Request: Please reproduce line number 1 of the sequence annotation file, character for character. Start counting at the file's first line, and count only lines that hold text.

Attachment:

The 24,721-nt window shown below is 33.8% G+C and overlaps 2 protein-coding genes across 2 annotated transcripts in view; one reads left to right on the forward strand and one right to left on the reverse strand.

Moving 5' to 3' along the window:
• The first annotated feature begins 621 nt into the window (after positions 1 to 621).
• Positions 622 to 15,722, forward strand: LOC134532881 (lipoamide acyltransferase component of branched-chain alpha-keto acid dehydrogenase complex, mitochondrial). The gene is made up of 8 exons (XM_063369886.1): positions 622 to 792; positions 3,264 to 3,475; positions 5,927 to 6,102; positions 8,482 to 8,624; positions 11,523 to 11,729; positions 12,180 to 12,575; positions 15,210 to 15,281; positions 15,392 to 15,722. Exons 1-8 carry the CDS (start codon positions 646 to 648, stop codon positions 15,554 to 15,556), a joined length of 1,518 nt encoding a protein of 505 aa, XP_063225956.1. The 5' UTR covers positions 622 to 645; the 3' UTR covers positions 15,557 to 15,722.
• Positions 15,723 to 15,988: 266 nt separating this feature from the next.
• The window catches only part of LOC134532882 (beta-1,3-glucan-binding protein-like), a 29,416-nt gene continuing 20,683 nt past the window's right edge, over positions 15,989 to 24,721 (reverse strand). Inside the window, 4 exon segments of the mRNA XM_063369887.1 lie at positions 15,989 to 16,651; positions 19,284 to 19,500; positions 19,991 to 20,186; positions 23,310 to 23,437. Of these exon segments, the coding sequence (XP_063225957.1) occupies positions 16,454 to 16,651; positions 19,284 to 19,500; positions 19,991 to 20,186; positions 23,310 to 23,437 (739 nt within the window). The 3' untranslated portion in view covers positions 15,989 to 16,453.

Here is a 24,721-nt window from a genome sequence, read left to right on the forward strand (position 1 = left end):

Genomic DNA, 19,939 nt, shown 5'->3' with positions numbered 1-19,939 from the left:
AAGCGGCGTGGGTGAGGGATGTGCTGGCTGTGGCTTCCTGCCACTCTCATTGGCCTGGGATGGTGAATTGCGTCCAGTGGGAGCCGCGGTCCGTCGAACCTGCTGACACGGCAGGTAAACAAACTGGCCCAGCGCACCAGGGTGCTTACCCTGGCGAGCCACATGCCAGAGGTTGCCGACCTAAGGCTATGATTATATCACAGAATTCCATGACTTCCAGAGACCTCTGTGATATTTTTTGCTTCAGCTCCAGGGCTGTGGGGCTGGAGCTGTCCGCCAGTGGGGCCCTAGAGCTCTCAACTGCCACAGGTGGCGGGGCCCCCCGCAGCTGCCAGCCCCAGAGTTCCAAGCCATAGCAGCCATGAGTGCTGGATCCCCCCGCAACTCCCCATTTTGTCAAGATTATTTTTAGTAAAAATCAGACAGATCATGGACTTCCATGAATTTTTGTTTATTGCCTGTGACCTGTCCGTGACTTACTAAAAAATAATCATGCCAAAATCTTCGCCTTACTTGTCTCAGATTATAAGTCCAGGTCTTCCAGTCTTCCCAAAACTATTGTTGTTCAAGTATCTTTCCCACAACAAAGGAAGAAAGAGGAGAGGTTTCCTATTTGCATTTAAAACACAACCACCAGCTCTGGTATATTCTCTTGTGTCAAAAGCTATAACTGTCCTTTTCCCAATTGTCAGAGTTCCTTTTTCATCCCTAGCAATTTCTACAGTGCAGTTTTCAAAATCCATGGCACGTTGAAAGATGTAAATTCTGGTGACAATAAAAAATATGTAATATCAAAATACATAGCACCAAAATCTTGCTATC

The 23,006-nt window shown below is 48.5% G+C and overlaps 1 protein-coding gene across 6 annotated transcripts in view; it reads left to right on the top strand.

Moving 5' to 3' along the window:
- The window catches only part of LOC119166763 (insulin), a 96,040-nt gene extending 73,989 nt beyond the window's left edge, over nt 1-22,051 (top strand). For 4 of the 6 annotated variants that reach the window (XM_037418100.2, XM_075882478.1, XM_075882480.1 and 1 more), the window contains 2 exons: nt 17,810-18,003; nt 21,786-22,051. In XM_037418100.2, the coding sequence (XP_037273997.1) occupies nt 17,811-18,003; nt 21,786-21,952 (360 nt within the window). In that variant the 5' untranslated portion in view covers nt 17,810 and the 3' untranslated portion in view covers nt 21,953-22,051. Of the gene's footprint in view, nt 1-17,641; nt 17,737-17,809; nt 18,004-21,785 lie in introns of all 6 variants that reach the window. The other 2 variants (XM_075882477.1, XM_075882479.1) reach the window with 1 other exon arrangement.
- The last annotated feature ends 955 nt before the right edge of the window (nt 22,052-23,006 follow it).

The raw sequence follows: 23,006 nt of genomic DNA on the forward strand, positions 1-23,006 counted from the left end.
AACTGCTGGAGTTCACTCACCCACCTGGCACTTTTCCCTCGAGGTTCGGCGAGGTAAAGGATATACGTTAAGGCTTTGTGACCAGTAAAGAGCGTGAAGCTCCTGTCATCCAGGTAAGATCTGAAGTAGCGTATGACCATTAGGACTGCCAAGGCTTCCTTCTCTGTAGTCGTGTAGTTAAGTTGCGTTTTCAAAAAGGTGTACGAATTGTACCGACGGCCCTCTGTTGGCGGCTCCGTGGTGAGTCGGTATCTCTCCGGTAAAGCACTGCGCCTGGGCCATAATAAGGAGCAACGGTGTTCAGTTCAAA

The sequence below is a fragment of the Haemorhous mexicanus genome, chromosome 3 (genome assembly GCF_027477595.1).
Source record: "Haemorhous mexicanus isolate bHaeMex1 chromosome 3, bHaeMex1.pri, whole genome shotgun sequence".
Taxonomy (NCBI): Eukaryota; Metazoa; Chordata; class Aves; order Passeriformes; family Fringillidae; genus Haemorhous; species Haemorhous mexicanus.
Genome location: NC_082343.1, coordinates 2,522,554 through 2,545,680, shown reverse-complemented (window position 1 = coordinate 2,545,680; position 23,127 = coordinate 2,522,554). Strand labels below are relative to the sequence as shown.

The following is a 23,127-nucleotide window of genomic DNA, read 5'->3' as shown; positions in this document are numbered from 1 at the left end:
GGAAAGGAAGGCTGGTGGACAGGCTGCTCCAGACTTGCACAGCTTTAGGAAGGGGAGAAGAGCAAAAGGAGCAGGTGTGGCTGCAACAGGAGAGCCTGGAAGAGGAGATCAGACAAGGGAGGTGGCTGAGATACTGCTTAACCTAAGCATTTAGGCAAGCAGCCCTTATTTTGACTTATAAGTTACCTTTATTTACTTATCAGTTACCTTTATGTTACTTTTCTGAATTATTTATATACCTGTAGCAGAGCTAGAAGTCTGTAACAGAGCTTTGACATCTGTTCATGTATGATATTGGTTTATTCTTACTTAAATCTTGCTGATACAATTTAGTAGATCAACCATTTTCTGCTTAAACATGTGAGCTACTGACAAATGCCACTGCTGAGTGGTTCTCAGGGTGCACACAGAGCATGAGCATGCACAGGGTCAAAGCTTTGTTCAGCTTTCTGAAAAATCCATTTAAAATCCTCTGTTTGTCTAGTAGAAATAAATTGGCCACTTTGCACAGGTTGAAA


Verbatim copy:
The 24,721-nt window shown below is 33.8% G+C and overlaps 2 protein-coding genes across 2 annotated transcripts in view; one reads left to right on the forward strand and one right to left on the reverse strand.